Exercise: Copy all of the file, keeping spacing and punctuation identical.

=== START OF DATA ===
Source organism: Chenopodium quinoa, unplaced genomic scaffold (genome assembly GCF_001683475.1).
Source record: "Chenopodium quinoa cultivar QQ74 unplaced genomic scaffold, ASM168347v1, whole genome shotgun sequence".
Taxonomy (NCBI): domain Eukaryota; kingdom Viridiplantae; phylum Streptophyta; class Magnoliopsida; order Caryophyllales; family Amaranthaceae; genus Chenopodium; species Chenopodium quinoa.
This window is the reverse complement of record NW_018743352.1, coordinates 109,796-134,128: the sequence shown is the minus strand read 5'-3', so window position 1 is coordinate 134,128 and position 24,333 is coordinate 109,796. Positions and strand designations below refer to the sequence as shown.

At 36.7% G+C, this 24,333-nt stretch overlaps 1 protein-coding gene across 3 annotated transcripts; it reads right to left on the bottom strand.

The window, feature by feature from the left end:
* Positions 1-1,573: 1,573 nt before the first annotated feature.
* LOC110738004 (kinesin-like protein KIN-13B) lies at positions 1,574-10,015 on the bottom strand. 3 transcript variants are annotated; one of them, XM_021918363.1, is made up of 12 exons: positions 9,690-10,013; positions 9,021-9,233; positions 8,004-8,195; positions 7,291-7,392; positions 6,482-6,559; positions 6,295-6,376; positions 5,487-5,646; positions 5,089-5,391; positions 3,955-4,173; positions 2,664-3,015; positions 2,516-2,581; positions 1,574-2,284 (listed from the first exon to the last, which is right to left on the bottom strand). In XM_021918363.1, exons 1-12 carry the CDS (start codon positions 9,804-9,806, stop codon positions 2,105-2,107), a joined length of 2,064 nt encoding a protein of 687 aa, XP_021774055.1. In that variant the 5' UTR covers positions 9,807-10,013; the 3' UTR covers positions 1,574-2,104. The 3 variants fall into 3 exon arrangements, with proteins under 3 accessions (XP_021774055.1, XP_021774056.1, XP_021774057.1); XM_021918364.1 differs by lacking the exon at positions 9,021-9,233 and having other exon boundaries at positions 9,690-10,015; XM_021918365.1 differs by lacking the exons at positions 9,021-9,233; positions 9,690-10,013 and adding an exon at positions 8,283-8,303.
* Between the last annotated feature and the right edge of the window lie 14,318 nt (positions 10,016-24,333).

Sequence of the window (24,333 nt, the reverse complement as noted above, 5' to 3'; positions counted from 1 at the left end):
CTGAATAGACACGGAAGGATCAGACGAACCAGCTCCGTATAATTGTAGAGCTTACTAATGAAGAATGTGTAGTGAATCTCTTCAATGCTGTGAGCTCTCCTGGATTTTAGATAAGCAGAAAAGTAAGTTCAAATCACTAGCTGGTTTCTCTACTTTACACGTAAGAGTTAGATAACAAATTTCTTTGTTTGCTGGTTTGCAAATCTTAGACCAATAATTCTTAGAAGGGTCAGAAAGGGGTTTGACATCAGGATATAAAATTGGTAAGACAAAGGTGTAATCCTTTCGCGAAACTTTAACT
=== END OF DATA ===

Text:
Source organism: Chenopodium quinoa, unplaced genomic scaffold (genome assembly GCF_001683475.1).
Source record: "Chenopodium quinoa cultivar QQ74 unplaced genomic scaffold, ASM168347v1, whole genome shotgun sequence".
Taxonomy (NCBI): domain Eukaryota; kingdom Viridiplantae; phylum Streptophyta; class Magnoliopsida; order Caryophyllales; family Amaranthaceae; genus Chenopodium; species Chenopodium quinoa.
This window is the reverse complement of record NW_018743352.1, coordinates 109,796-134,128: the sequence shown is the minus strand read 5'-3', so window position 1 is coordinate 134,128 and position 24,333 is coordinate 109,796. Positions and strand designations below refer to the sequence as shown.

At 36.7% G+C, this 24,333-nt stretch overlaps 1 protein-coding gene across 3 annotated transcripts; it reads right to left on the bottom strand.

The window, feature by feature from the left end:
* Positions 1-1,573: 1,573 nt before the first annotated feature.
* LOC110738004 (kinesin-like protein KIN-13B) lies at positions 1,574-10,015 on the bottom strand. 3 transcript variants are annotated; one of them, XM_021918363.1, is made up of 12 exons: positions 9,690-10,013; positions 9,021-9,233; positions 8,004-8,195; positions 7,291-7,392; positions 6,482-6,559; positions 6,295-6,376; positions 5,487-5,646; positions 5,089-5,391; positions 3,955-4,173; positions 2,664-3,015; positions 2,516-2,581; positions 1,574-2,284 (listed from the first exon to the last, which is right to left on the bottom strand). In XM_021918363.1, exons 1-12 carry the CDS (start codon positions 9,804-9,806, stop codon positions 2,105-2,107), a joined length of 2,064 nt encoding a protein of 687 aa, XP_021774055.1. In that variant the 5' UTR covers positions 9,807-10,013; the 3' UTR covers positions 1,574-2,104. The 3 variants fall into 3 exon arrangements, with proteins under 3 accessions (XP_021774055.1, XP_021774056.1, XP_021774057.1); XM_021918364.1 differs by lacking the exon at positions 9,021-9,233 and having other exon boundaries at positions 9,690-10,015; XM_021918365.1 differs by lacking the exons at positions 9,021-9,233; positions 9,690-10,013 and adding an exon at positions 8,283-8,303.
* Between the last annotated feature and the right edge of the window lie 14,318 nt (positions 10,016-24,333).

Sequence of the window (24,333 nt, the reverse complement as noted above, 5' to 3'; positions counted from 1 at the left end):
CTGAATAGACACGGAAGGATCAGACGAACCAGCTCCGTATAATTGTAGAGCTTACTAATGAAGAATGTGTAGTGAATCTCTTCAATGCTGTGAGCTCTCCTGGATTTTAGATAAGCAGAAAAGTAAGTTCAAATCACTAGCTGGTTTCTCTACTTTACACGTAAGAGTTAGATAACAAATTTCTTTGTTTGCTGGTTTGCAAATCTTAGACCAATAATTCTTAGAAGGGTCAGAAAGGGGTTTGACATCAGGATATAAAATTGGTAAGACAAAGGTGTAATCCTTTCGCGAAACTTTAACT